HAMDEN, Conn. (WTNH) — One of the dark moments in Irish history is the great famine of the mid-1800s, which killed hundreds of thousands and had many others fleeing to America.
Irish history and culture has been woven into American Society for generations, and that history wasn’t always as bright as that pot of gold at the end of the rainbow. Ireland’s Great Hunger Museum displays the world’s largest collection of items from the “Great Irish Famine.”
Right near the main campus of Quinnipiac University is a small, unassuming building intentionally designed that way.
When they were developing the museum, it was made to look like a work house. However, a work house wasn’t all it was cracked up to be.
“If you decided to go into a workhouse, then you left your land behind and you had to take your whole family with you,” said Grace Brady, Executive Director.
Opened in September 2012, Ireland’s Great Hunger Museum is home to the world’s largest collection of visual art, artifacts and printed materials relating to the starvation and forced emigration that occurred throughout Ireland from 1845-1852.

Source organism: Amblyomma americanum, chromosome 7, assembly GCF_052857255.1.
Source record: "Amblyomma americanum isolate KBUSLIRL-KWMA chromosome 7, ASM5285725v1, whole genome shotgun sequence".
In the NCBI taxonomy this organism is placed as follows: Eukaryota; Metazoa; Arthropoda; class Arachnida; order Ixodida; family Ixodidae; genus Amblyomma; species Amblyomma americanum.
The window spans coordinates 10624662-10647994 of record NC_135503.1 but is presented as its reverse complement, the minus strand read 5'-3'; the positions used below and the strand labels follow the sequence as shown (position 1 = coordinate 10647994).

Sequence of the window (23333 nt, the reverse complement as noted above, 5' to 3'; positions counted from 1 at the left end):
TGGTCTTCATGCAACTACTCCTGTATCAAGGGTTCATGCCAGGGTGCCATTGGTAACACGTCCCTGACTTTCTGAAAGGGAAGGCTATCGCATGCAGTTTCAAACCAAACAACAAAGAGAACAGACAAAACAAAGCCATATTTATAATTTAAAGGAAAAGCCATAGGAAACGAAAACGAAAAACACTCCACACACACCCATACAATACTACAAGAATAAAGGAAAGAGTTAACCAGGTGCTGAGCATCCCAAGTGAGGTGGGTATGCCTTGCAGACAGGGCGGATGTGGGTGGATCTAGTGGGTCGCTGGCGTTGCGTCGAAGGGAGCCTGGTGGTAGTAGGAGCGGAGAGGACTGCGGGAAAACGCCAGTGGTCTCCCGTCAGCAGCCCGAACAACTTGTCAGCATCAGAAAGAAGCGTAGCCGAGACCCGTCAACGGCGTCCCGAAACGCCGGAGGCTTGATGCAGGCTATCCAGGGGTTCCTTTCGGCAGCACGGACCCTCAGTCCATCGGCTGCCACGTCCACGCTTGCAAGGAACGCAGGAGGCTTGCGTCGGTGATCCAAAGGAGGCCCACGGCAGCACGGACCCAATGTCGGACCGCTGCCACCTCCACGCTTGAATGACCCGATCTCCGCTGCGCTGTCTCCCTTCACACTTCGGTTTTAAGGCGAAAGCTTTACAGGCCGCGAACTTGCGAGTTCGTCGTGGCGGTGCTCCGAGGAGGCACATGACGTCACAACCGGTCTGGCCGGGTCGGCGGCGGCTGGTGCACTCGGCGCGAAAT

“Which started with the potato blight, a fungus that killed the potato crop, and then it was further devastated by lacking relief efforts,” said Brady.
The museum showcases the heartbreak of the Irish people, since one million of them died and two million moved to different countries. Hundreds of pieces fill the walls and rooms of this building showing mass starvation, disease, emigration, and death.
There are many displays in the GreatHungerMuseum including the wall of newspaper clippings from the famine, a sculpture depicting the Choctaw Tribe that donated more than $170 to the famine relief in Ireland, and a video wall that shows illustrations and quotations from the time. The museum has a wealth of knowledge about the famine in Ireland, and the best part about is that it is all free!
So, before you head out to grab a green pint, head over to Hamden to spend some time appreciating the beauty that was created from tragedy0 over 150 years ago.
The museum is located in the Arnold Bernhard Library on the QU campus. For more information visit thegreathunger.org .